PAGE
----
Two-step verification will be available for 150 million Google accounts by the end of the year, the internet giant announced in a blog post on Tuesday. As a result, users are better protected against cybercriminals.
When you sign into your online accounts, two-step verification offers an extra degree of security. A text message including a unique code is frequently delivered to a user's phone. The user is then required to enter this code. Hackers will have a more difficult time logging in since they would be required to enter the phone number of the account owner.
Google users who have the 2SV setting activated must also confirm that they are the account's owner a second time after logging in to their account for the first time. At this stage, the majority of users will still need to enable this setting on their own.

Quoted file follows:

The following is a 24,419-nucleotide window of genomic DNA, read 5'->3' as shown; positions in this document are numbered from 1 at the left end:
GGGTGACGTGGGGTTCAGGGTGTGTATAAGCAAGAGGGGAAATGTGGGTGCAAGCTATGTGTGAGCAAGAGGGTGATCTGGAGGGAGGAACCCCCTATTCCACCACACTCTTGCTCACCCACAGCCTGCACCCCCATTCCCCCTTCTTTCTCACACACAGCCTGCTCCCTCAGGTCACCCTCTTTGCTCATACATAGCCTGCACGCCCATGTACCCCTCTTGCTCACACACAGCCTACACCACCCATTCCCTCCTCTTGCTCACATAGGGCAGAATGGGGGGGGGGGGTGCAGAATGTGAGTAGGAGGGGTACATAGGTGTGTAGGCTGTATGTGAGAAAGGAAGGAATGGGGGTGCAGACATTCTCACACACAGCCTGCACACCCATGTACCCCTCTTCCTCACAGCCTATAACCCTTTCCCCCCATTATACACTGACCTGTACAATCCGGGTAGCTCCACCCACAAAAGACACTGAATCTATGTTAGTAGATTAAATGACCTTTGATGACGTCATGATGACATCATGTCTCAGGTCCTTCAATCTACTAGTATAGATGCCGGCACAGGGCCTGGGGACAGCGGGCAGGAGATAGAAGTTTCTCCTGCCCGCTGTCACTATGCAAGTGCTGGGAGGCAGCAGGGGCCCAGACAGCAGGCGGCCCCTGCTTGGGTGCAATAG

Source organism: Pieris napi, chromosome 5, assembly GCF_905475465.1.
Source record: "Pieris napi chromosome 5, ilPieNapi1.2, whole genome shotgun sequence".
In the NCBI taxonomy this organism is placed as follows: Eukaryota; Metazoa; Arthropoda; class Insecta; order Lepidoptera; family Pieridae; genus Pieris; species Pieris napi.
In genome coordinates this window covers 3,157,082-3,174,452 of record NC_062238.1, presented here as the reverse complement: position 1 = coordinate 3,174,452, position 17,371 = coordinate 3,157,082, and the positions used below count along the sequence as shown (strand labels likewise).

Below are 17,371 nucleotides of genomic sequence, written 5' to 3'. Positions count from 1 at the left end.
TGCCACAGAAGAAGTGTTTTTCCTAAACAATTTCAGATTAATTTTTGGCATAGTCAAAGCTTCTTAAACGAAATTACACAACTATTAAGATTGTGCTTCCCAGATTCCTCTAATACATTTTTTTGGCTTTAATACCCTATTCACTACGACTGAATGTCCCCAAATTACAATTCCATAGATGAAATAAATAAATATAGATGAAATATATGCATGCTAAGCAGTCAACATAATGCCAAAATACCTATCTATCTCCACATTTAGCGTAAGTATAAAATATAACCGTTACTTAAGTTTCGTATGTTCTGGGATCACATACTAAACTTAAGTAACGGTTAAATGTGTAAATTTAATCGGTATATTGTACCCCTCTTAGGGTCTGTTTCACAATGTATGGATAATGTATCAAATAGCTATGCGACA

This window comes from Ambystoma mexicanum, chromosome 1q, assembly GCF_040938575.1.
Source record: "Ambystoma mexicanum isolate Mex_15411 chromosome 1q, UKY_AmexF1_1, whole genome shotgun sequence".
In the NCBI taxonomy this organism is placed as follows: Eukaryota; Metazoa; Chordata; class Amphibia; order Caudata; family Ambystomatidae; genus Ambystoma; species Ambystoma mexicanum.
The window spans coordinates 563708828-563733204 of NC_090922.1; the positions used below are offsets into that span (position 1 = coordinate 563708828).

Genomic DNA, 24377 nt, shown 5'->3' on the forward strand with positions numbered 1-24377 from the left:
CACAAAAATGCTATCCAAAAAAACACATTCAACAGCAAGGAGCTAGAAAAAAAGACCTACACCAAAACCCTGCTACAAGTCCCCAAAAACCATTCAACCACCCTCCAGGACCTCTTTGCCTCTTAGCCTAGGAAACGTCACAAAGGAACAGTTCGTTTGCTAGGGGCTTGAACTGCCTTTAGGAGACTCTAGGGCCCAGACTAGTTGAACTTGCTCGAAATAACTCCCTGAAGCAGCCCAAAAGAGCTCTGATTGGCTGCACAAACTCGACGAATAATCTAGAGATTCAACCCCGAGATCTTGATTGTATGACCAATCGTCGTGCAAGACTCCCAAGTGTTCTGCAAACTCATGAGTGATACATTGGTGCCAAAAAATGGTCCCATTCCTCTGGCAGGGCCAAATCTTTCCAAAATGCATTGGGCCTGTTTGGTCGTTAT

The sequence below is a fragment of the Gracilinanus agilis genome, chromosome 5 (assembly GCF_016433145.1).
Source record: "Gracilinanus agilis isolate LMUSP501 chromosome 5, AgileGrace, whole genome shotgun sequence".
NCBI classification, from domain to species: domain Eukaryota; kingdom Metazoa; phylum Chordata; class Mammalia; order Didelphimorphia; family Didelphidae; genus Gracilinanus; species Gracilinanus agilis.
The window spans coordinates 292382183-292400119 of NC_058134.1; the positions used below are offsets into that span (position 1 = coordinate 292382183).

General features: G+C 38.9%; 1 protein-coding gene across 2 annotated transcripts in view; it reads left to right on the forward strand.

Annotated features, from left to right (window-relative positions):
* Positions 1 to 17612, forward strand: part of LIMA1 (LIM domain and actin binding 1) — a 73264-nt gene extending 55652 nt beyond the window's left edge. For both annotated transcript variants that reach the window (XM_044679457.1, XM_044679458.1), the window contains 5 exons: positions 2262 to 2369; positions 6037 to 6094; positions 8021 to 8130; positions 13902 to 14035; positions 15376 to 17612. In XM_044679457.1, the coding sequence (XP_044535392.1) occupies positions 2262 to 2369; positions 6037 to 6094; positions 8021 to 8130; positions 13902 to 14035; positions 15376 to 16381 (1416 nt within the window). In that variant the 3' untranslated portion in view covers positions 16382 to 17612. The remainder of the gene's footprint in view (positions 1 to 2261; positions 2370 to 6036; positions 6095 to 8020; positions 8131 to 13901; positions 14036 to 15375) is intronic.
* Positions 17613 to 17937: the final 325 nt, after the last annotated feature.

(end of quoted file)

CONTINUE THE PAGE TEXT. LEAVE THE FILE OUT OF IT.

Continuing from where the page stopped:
That is exactly what Google is attempting to change. Since May, the business has been working on automating the setting's activation on accounts that have been "fully setup." Most likely, these are users who have already added a phone number to their profile but have not yet enabled the feature.
By the end of the year, the internet giant expects to have two-step verification activated for around 150 million of its customers' accounts. Additionally, this function must be enabled by two million YouTube users.